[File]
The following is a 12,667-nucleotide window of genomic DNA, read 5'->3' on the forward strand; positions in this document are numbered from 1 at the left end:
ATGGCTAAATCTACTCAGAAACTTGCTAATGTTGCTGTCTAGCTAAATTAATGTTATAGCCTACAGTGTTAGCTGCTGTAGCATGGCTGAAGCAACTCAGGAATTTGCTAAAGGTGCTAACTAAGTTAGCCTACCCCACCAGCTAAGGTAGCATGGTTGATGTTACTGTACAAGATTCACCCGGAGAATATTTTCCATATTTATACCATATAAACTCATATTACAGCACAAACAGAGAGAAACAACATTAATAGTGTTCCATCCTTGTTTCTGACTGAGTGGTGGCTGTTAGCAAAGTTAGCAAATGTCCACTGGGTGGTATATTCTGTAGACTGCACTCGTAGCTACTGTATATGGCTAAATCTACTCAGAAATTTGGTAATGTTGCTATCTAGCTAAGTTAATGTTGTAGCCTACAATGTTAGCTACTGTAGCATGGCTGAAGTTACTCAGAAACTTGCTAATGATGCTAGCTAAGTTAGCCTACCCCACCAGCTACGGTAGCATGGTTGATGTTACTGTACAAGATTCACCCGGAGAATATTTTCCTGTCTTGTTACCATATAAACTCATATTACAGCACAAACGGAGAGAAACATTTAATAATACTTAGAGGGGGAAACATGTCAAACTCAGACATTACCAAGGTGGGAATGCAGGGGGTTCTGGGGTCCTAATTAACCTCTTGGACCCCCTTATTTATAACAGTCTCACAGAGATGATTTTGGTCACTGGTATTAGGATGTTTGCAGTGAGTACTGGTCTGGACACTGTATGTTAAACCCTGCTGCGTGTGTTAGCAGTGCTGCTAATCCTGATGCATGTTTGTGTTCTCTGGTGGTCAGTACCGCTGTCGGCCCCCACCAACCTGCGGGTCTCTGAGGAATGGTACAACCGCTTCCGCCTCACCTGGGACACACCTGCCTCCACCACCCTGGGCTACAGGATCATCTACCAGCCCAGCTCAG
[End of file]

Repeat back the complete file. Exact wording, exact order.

The following is a 12,667-nucleotide window of genomic DNA, read 5'->3' on the forward strand; positions in this document are numbered from 1 at the left end:
ATGGCTAAATCTACTCAGAAACTTGCTAATGTTGCTGTCTAGCTAAATTAATGTTATAGCCTACAGTGTTAGCTGCTGTAGCATGGCTGAAGCAACTCAGGAATTTGCTAAAGGTGCTAACTAAGTTAGCCTACCCCACCAGCTAAGGTAGCATGGTTGATGTTACTGTACAAGATTCACCCGGAGAATATTTTCCATATTTATACCATATAAACTCATATTACAGCACAAACAGAGAGAAACAACATTAATAGTGTTCCATCCTTGTTTCTGACTGAGTGGTGGCTGTTAGCAAAGTTAGCAAATGTCCACTGGGTGGTATATTCTGTAGACTGCACTCGTAGCTACTGTATATGGCTAAATCTACTCAGAAATTTGGTAATGTTGCTATCTAGCTAAGTTAATGTTGTAGCCTACAATGTTAGCTACTGTAGCATGGCTGAAGTTACTCAGAAACTTGCTAATGATGCTAGCTAAGTTAGCCTACCCCACCAGCTACGGTAGCATGGTTGATGTTACTGTACAAGATTCACCCGGAGAATATTTTCCTGTCTTGTTACCATATAAACTCATATTACAGCACAAACGGAGAGAAACATTTAATAATACTTAGAGGGGGAAACATGTCAAACTCAGACATTACCAAGGTGGGAATGCAGGGGGTTCTGGGGTCCTAATTAACCTCTTGGACCCCCTTATTTATAACAGTCTCACAGAGATGATTTTGGTCACTGGTATTAGGATGTTTGCAGTGAGTACTGGTCTGGACACTGTATGTTAAACCCTGCTGCGTGTGTTAGCAGTGCTGCTAATCCTGATGCATGTTTGTGTTCTCTGGTGGTCAGTACCGCTGTCGGCCCCCACCAACCTGCGGGTCTCTGAGGAATGGTACAACCGCTTCCGCCTCACCTGGGACACACCTGCCTCCACCACCCTGGGCTACAGGATCATCTACCAGCCCAGCTCAG